As More People Work From Home, Will Commercial Real Estate Crash? Professor Norm Miller Weighs In

Downtown San Diego

The coronavirus pandemic has changed consumer and market behavior in unprecedented ways, affecting nearly every industry including commercial real estate. In the San Diego Union-Tribune, Hahn Chair of Real Estate Finance Norm Miller is quoted saying that the commercial real estate market "could get worse before it gets better." Professor Miller, along with other experts, elaborates on factors that will affect commercial real estate in the long-term. 

Excerpt as it appears in the San Diego Union-Tribune:

Coronavirus fallout: Is commercial real estate headed for a crash?

About 12 percent of professionals worked from home before the pandemic, said Norm Miller, the Hahn chair of Real Estate Finance at the University of San Diego School of Business. That could easily rise to 18 percent to 20 percent going forward.

“That is not that much of an increase,” he said.

Miller estimates that rent collections are down 12 percent in the office sector from tenants no longer paying their leases, based on survey data from Pension Real Estate Association and other sources.

It could get worse before it gets better, he said.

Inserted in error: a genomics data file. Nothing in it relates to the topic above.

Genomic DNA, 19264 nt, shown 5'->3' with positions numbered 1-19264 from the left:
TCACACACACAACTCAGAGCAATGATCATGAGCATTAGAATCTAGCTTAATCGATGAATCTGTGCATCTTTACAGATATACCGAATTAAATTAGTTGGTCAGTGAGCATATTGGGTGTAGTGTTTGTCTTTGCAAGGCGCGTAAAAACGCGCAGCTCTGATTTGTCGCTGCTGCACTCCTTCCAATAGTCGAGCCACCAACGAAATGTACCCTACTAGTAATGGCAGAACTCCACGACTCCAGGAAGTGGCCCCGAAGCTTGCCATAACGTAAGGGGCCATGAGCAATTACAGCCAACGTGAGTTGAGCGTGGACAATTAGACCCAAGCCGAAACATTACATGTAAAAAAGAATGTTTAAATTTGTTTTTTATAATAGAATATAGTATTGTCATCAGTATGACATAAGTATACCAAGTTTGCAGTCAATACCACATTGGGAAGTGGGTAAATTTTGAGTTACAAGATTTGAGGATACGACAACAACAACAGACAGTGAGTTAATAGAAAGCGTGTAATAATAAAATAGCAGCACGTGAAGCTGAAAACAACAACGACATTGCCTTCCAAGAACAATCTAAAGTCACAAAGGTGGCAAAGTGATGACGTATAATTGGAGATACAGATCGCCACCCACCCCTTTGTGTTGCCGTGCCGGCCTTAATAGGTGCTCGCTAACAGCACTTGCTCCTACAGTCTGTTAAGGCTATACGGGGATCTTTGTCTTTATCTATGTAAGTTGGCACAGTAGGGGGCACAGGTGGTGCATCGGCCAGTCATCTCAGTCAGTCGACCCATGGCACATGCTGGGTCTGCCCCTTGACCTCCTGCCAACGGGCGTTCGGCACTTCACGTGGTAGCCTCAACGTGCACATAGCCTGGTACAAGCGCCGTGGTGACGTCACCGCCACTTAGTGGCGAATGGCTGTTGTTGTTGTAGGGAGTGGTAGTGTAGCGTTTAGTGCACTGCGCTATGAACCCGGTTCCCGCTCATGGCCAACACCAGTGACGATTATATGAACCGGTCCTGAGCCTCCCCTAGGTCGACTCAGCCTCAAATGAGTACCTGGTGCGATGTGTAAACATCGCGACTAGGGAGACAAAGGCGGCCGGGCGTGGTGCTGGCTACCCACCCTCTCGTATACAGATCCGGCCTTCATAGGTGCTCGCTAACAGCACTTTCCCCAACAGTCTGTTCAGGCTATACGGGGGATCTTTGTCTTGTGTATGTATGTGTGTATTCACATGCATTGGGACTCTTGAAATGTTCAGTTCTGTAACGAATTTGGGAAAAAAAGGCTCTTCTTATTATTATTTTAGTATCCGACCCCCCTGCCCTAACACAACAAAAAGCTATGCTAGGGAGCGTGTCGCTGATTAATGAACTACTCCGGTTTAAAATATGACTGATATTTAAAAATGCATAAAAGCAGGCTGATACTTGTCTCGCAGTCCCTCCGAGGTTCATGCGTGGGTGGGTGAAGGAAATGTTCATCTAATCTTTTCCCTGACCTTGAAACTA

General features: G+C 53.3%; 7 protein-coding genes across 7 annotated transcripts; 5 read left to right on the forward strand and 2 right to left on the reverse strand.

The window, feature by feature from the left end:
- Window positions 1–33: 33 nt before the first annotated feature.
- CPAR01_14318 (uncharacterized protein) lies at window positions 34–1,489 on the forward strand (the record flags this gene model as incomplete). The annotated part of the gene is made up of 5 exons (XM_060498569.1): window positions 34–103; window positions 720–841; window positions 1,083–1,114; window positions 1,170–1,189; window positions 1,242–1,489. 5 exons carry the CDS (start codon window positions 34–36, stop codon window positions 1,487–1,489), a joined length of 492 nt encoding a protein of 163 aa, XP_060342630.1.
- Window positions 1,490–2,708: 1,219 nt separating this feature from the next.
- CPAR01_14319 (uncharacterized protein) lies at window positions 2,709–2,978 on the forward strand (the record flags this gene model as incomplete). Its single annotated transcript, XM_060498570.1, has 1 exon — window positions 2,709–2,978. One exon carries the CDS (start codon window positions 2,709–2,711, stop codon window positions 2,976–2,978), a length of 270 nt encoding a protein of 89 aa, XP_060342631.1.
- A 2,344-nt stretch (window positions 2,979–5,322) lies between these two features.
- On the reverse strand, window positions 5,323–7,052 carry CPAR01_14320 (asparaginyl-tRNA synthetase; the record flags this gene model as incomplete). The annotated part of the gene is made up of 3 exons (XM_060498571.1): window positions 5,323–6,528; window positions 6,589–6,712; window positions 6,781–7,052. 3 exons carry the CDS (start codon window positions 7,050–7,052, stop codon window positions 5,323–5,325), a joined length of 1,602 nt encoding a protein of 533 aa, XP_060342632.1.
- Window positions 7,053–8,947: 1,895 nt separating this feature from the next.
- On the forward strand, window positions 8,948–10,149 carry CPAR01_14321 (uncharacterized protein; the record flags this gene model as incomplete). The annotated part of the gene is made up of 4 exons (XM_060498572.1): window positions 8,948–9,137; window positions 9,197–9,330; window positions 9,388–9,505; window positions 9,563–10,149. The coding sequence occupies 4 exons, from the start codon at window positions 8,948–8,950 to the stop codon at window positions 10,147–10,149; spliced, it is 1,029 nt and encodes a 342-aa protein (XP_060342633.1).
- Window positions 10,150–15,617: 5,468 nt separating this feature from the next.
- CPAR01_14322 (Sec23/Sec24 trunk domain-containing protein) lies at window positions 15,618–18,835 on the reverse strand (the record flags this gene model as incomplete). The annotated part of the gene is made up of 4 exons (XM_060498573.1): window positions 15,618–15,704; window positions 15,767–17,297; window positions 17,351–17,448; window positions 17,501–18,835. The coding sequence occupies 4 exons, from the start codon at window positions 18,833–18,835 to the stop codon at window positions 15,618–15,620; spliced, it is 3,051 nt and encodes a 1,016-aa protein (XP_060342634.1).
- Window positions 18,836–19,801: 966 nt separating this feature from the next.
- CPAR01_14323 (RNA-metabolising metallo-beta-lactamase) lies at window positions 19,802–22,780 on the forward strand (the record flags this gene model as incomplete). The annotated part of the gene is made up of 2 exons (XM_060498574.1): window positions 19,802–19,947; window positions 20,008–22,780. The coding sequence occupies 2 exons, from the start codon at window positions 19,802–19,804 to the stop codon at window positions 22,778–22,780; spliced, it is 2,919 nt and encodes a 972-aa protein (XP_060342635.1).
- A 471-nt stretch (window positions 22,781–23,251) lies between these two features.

Landlords have been willing to consider rent deferrals and other steps to keep tenants, according to brokers and tenants.

But landlords want to see business financials and audit business plans for survival before agreeing to a rent deferral or rebate. They also want to know if tenants received Paycheck Protection Program loans or any other stimulus funds — some of which can go toward rent.

Renegotiating existing lease terms is more difficult. Lenders typically must sign off before a landlord can offer significant lease modifications.

“Banks and insurance companies are generally willing to be reasonable about reviewing renegotiated leases, and to even modify loan terms in some cases,” said Miller. “But the commercial mortgage-backed securities money, that is thousands of investors that bought this pool of mortgages, and it is pretty much impossible to modify...

 

Contact:

Renata Ramirez
renataramirez@sandiego.edu
(619) 260-4658

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